Botanical source: Nettle, also known as stinging nettle, is a perennial herbaceous flowering plant. It grows well in nitrogen-rich soil, blooms between June and September, and usually reaches between 2-4 feet in height. It’s stem is rigid, and leaves are heart shaped, with fine teeth and tapered ends. Flowers are yellow or pink. The hairs, located mostly on the underside of the leaves and stem, release stinging chemicals when touched. Nettle is native to Asia, Europe, and North America.
Latin Name: Urtica dioica
Most popular modern use:
Some individuals use nettle to treat allergies, arthritis, chest congestion, muscle spasms, and urinary tract disorders or painful urination. The root is also widely used to treat early stages of an enlarged prostate (benign prostatic hypertrophy (BPH)), where it is often combined with herbs such as saw palmetto and pygeum. It also has reported uses in hay fever, or in compresses and creams in the treatment of joint pain, sprains and strains, tendonitis, and insect bites (https://www.mountsinai.org/health-library/herb/stinging-nettle).
The high iron content in nettle helps combat anemia and lethargy, making it excellent in easing menstrual cramps and preventing heavy bleeding during menstruation. Nettle also has benefits for expectant mothers, guarding against excessive bleeding, eases labour pains, and improves lactation (https://blog.ncascades.org/naturalist-notes/two-burning-houses-a-natural-history-of-stinging-nettle/).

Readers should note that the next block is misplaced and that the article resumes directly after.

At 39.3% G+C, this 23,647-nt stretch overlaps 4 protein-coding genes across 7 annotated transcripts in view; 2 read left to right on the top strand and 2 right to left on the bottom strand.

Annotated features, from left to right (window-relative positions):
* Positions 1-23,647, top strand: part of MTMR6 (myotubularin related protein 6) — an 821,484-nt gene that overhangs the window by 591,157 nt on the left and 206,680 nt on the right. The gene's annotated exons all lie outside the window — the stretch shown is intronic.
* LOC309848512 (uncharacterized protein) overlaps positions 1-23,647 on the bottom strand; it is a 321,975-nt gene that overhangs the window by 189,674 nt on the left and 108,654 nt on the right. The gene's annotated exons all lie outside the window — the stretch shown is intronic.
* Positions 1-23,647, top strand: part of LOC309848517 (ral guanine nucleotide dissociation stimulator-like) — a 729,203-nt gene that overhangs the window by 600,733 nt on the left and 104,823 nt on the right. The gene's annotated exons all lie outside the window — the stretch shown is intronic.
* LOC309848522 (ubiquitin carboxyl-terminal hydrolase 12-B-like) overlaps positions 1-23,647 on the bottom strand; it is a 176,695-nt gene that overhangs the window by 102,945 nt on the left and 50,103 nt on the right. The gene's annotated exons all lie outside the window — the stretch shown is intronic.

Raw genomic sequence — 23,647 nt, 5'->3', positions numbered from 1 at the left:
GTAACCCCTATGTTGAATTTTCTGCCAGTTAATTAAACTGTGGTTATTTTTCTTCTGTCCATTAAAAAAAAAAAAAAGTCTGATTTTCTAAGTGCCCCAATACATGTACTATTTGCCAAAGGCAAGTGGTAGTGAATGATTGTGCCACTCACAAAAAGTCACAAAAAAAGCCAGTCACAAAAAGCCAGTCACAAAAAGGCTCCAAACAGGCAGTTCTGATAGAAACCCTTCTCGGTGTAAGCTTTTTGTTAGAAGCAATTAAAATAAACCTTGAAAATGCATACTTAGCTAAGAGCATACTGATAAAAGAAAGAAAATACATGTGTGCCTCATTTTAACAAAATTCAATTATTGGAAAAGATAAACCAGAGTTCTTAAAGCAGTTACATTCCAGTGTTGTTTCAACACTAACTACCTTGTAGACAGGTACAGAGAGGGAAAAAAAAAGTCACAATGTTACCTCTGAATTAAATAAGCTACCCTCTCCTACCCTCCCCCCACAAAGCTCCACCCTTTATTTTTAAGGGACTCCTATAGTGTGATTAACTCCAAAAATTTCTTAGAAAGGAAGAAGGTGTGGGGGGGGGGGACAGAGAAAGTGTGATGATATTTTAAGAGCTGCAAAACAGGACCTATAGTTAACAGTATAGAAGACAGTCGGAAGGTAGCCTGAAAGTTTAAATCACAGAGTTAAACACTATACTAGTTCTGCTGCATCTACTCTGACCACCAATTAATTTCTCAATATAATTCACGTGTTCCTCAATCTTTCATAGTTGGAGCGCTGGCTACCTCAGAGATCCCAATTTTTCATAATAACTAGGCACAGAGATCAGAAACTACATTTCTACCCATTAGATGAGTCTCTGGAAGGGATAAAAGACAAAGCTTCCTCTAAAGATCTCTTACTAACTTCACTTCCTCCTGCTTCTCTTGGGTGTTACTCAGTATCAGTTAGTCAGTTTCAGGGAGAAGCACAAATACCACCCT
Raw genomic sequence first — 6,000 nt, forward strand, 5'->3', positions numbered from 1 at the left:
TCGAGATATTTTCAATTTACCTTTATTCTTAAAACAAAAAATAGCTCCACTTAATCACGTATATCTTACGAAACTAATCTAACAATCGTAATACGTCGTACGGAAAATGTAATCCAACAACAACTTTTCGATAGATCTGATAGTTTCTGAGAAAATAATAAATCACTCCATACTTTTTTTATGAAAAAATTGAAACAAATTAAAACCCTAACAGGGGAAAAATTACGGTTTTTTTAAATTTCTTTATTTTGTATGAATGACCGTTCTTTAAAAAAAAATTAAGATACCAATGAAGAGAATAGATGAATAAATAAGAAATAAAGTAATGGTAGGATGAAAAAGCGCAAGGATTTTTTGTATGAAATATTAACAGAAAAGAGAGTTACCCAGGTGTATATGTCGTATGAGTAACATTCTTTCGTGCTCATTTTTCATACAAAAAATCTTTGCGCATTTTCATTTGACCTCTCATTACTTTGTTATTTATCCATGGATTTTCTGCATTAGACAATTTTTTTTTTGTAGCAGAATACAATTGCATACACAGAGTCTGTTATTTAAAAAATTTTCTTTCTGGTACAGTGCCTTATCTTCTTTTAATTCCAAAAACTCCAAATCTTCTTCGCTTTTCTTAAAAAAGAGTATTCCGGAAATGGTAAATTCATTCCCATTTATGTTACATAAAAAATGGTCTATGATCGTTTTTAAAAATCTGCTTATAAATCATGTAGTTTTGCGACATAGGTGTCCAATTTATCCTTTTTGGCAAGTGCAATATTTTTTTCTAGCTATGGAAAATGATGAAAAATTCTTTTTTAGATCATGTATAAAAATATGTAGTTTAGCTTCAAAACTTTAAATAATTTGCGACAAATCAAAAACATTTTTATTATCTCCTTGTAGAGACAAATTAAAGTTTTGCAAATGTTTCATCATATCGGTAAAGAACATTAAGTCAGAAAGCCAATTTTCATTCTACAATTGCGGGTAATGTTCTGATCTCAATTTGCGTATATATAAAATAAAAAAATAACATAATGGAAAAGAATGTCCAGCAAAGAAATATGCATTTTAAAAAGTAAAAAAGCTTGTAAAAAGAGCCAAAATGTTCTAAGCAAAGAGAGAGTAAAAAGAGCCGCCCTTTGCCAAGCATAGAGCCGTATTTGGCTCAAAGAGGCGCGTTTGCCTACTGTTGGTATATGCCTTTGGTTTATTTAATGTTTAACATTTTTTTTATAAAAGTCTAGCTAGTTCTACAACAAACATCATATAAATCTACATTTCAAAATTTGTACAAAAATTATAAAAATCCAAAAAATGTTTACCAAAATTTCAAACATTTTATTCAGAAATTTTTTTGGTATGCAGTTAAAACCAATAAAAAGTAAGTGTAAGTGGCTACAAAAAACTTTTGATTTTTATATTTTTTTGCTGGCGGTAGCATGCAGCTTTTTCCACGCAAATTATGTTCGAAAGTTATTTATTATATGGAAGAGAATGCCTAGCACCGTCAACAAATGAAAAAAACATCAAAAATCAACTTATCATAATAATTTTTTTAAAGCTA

Interestingly, the juice of the plant’s own leaves will heal it’s sting (https://blog.ncascades.org/naturalist-notes/two-burning-houses-a-natural-history-of-stinging-nettle/).
Leaves, stem, and root are used medicinally.
Between 58 and 45 BCE, there are records of Nettle’s properties being use to help keep the troops of Julius Caesar awake and alert during the night (https://blog.ncascades.org/naturalist-notes/two-burning-houses-a-natural-history-of-stinging-nettle/).
One of the most well-recorded uses of stinging nettle, stretching back over 2,000 years, is urtication. Employed by indigenous tribes and many countries worldwide, it involved beating their limbs with stalks of stinging nettle, with warriors and hunters of many clans also using the sting to keep themselves alert during battle or the hunt. There are several documented ceremonial uses, with several Nevada tribes, burning nettle leaves in sweat lodges serving as not only an offering, but also in the treatment of pneumonia and the flu (https://blog.ncascades.org/naturalist-notes/two-burning-houses-a-natural-history-of-stinging-nettle/)
In medieval Europe, stinging nettle was used as a diuretic (to rid the body of excess water), and to treat joint pain. For hundreds of years, it has been used to treat aching muscles and joints, eczema, arthritis, gout, and anemia (https://www.mountsinai.org/health-library/herb/stinging-nettle).
Nettle has also been used as a textile and has the ability to be dyed or bleached like cotton. It can also be used to create natural cordage, which can assist in the creation of shelter, fire, clothing, tools, and more.